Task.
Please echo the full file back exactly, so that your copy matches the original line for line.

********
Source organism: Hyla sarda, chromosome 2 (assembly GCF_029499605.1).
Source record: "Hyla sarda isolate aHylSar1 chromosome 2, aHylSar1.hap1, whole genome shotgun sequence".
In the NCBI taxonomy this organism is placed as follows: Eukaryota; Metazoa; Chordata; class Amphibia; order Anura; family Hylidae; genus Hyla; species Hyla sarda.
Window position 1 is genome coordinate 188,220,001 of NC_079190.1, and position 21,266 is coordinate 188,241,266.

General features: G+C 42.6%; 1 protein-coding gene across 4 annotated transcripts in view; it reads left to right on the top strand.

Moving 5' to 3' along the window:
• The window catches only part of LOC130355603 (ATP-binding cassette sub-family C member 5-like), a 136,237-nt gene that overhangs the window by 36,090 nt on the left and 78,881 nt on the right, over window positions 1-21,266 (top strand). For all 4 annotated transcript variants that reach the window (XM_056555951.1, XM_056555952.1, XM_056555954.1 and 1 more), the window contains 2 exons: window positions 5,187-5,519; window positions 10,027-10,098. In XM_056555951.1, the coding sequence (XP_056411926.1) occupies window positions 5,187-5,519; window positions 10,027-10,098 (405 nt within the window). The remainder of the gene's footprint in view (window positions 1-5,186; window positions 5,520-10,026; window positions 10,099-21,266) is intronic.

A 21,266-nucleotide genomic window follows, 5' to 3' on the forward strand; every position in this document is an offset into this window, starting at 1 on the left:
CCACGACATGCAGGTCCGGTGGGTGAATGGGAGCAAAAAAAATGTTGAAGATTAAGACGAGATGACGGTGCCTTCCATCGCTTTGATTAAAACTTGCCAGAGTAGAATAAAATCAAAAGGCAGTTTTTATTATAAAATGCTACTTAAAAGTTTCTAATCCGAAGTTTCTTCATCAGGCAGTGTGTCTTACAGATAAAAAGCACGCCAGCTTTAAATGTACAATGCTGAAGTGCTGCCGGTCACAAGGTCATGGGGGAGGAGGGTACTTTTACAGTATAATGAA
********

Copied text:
Source organism: Hyla sarda, chromosome 2 (assembly GCF_029499605.1).
Source record: "Hyla sarda isolate aHylSar1 chromosome 2, aHylSar1.hap1, whole genome shotgun sequence".
In the NCBI taxonomy this organism is placed as follows: Eukaryota; Metazoa; Chordata; class Amphibia; order Anura; family Hylidae; genus Hyla; species Hyla sarda.
Window position 1 is genome coordinate 188,220,001 of NC_079190.1, and position 21,266 is coordinate 188,241,266.

General features: G+C 42.6%; 1 protein-coding gene across 4 annotated transcripts in view; it reads left to right on the top strand.

Moving 5' to 3' along the window:
• The window catches only part of LOC130355603 (ATP-binding cassette sub-family C member 5-like), a 136,237-nt gene that overhangs the window by 36,090 nt on the left and 78,881 nt on the right, over window positions 1-21,266 (top strand). For all 4 annotated transcript variants that reach the window (XM_056555951.1, XM_056555952.1, XM_056555954.1 and 1 more), the window contains 2 exons: window positions 5,187-5,519; window positions 10,027-10,098. In XM_056555951.1, the coding sequence (XP_056411926.1) occupies window positions 5,187-5,519; window positions 10,027-10,098 (405 nt within the window). The remainder of the gene's footprint in view (window positions 1-5,186; window positions 5,520-10,026; window positions 10,099-21,266) is intronic.

A 21,266-nucleotide genomic window follows, 5' to 3' on the forward strand; every position in this document is an offset into this window, starting at 1 on the left:
CCACGACATGCAGGTCCGGTGGGTGAATGGGAGCAAAAAAAATGTTGAAGATTAAGACGAGATGACGGTGCCTTCCATCGCTTTGATTAAAACTTGCCAGAGTAGAATAAAATCAAAAGGCAGTTTTTATTATAAAATGCTACTTAAAAGTTTCTAATCCGAAGTTTCTTCATCAGGCAGTGTGTCTTACAGATAAAAAGCACGCCAGCTTTAAATGTACAATGCTGAAGTGCTGCCGGTCACAAGGTCATGGGGGAGGAGGGTACTTTTACAGTATAATGAA